Harambee resident Roberta Lyles remembers a time not long ago when her neighborhood was dominated by prostitutes, drugs and gangs, forcing her to sleep underneath her bed in order to avoid stray gunfire.
“A bullet doesn’t have anybody’s name on it,” the 79-year-old said.
Refusing to be terrorized by the constant threats of violence, Lyles teamed with several of her neighbors to take action. They called their alderman, held meetings, went door to door and formed block clubs, all in the name of creating a safer neighborhood.
“We decided to get our neighborhood cleaned up and that is what we did,” she said. “We got our area safe. We got rid of the drugs, we got rid of the gangs and now it is a beautiful place to live. The neighbors at that time banded together and got things done and this is what we do today.”
Now, about 10 years later, the same type of organizing among neighbors is underway. This time, it revolves around creating a Neighborhood Improvement District (NID) that would make available money for property owners for costly improvements to their houses and apartments in a part of the city that has been hit hard by foreclosures.
Foreclosures have driven down home values in the neighborhood, deterring property owners’ ability to maintain and improve their properties. Home prices in the neighborhood have decreased from $77,000 in 2006 to $47,000 in 2016, according to data from Zillow.com.
Much like how a business improvement district (BID) operates, a Harambee NID would collect a yearly assessment — possibly $50 per house or apartment unit — from property owners. The money would be used to make grants up to $10,000 that property owners could use to fix roofs, porches and windows, according to Rick Banks, a community organizer with the Harambee Great Neighborhood Initiative.
“We want to create something that is much more accessible to current residents than a lot of the city resources…with the goal being to improve the neighborhood,” Banks said. “We hope to stabilize the housing stock and brighten up the exterior feel of the neighborhood.”
The need for such a funding stream comes from the fact that many city grants and loans require property owners to have good credit and equity in their homes or apartments, making it tough for residents who have neither, according to Banks.
“There are senior citizens, there are retired people who don’t have the funds to get the things done to their homes that need to be done,” Lyles said.
The boundaries of the proposed NID are Capitol Drive on the north, Center Street on the south, Interstate 43 on the west and Holton Street on the east. The NID would include 2,863 individual units and would raise about $143,500 a year if the assessment is $50 per unit, which is the amount assessed in NIDs in Sherman Park and Washington Park, where two of the three NIDs have been created in Milwaukee. The first NID was created downtown in 2009.
Sherman Park established its NID in 2012 after about 15 months of work with community members and various organizations involved in the neighborhood. In all, more than 50 meetings were held and about 650 people were involved in creating the Sherman Park NID, according to Fred Curzan, executive director of the Sherman Park Community Association.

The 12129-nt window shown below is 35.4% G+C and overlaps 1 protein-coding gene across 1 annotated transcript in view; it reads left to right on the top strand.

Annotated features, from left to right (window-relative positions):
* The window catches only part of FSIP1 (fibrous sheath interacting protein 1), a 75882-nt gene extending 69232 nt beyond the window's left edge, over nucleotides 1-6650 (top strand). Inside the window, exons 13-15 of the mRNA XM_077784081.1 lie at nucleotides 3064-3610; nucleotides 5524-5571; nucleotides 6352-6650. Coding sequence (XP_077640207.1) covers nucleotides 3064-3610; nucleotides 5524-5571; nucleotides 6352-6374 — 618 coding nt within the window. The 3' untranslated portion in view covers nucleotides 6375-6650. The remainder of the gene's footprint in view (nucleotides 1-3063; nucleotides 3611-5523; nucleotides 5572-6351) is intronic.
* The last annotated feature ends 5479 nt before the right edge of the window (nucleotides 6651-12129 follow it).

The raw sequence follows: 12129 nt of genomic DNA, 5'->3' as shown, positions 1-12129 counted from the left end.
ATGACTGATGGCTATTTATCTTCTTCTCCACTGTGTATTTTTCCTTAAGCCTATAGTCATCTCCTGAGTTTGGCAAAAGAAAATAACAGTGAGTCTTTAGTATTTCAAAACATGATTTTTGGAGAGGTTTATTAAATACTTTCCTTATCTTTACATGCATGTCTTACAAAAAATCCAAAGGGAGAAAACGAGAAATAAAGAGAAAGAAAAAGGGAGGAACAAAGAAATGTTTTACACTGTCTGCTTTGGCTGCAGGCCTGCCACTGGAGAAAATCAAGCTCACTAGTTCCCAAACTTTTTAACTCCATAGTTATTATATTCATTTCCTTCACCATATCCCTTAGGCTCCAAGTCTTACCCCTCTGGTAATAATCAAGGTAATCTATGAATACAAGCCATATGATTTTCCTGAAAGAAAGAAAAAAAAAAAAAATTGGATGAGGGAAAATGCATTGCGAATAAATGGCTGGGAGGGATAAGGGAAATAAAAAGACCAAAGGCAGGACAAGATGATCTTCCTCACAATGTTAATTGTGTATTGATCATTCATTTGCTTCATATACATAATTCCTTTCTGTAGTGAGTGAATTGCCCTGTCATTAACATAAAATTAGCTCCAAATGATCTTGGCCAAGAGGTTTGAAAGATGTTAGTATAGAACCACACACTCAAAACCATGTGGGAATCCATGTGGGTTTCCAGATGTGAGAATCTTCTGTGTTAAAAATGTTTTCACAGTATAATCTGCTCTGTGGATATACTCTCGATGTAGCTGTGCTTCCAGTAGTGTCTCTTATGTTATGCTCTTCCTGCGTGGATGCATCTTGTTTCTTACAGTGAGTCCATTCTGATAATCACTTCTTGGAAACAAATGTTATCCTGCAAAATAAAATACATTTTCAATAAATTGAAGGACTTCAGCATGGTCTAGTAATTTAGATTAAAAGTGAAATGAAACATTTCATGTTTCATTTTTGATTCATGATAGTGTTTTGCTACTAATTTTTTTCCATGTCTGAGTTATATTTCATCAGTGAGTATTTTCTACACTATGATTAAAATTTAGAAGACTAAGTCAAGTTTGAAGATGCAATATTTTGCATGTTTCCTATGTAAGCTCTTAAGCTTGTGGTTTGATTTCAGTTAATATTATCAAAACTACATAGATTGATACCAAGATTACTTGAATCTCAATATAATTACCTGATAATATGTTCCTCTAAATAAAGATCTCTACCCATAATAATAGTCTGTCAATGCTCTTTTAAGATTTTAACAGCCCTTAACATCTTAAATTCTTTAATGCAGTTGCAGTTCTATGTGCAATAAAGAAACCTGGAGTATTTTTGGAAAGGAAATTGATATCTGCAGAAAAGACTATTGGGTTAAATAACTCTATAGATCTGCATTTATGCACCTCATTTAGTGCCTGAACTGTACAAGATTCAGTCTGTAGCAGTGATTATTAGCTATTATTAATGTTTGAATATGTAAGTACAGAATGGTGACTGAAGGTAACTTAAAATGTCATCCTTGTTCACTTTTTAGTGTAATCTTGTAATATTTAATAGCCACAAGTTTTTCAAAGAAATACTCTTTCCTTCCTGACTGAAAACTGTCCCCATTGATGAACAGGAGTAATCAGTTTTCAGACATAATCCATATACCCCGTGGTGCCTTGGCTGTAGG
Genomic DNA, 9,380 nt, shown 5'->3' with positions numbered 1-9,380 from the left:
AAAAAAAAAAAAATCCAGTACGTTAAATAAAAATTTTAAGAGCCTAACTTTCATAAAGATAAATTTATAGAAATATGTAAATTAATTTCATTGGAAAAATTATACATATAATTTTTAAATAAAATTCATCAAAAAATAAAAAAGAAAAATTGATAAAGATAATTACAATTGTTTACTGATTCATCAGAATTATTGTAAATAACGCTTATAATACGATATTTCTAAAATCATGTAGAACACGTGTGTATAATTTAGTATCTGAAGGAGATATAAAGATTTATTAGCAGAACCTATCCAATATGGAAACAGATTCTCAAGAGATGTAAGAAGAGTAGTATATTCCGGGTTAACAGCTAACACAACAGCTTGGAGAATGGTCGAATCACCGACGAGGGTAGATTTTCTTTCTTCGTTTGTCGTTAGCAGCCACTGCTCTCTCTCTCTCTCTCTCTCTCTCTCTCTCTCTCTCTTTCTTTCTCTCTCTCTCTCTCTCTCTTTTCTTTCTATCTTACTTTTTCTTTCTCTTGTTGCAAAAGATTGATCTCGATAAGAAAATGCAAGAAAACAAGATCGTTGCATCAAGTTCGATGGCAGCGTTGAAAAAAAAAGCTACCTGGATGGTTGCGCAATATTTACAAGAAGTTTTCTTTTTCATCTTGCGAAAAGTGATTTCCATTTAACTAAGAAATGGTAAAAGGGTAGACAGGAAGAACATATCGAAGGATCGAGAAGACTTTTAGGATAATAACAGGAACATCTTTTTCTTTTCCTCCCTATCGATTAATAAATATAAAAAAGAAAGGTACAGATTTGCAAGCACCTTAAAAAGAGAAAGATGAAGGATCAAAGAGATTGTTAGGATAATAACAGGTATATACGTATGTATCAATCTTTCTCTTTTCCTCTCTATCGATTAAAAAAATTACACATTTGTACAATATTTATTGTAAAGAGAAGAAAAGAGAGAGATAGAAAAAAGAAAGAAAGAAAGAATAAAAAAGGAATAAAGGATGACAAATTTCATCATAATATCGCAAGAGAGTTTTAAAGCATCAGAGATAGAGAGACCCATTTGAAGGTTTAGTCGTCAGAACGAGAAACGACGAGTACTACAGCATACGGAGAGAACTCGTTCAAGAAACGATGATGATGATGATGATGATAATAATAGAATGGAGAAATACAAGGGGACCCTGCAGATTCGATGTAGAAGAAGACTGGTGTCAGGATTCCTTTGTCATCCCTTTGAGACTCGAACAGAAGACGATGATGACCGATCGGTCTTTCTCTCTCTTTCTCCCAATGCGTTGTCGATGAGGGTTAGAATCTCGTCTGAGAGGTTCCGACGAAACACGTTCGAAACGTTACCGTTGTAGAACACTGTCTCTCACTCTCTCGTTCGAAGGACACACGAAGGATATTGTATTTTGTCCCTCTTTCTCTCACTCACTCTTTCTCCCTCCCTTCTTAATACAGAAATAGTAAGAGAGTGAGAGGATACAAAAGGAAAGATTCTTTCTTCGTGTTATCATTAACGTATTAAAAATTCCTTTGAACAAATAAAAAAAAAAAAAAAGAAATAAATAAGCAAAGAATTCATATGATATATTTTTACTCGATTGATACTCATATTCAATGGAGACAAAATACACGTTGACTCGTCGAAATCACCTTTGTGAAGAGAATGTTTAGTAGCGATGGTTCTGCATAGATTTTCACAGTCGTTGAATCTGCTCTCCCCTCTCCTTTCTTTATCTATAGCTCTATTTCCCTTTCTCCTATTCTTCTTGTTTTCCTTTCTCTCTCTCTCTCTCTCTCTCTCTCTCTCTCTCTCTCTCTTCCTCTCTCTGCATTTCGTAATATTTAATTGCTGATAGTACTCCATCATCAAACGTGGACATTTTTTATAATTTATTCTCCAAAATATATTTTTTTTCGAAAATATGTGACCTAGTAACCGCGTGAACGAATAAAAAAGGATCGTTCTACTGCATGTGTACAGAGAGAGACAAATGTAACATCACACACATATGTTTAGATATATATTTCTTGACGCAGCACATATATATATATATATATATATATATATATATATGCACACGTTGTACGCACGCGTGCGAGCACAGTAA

“It takes a while and you need to do outreach. You need to let as many people as possible know what is going on with this,” Curzan said.
Many Sherman Park residents who supported the NID there felt that it was “the old barn-raising sort of thing, where you want to support your neighbors,” Curzan said. “It’s a good tool to have when you are marketing a neighborhood. It’s another positive aspect of living in the Sherman Park area.”
The process of developing a NID begins with drafting an operating plan that is submitted to the city’s Plan Commission for approval. It is then sent to all property owners within the neighborhood through certified mail.
In the case of the proposed NID in Harambee, residents have played a major role in the development of the plan and getting the word out, going door to door and talking with fellow residents about the proposal, Banks said.
“If you really want your neighborhood cleaned up and you really want things done in your neighborhood, it starts with the people,” Lyles said.
The proposed Harambee NID is still in its infancy, with informational meetings being held every few weeks. A public hearing will be held on the proposal and then it will be sent to the Common Council and the mayor for approval. If approved, a NID board will be formed to decide how to distribute funds and how the district would operate.
Banks anticipates presenting the proposed NID to the city’s Plan Commission in August and the first grants to be issued to property owners in spring 2017 if it is approved.
If owners of 40 percent or more of the property within the proposed NID sign a petition in opposition and present it to the Plan Commission, the district would not be created.
“So far we have had pretty little opposition as most people are in support of it so we don’t anticipate there being too much resistance to it,” Banks said.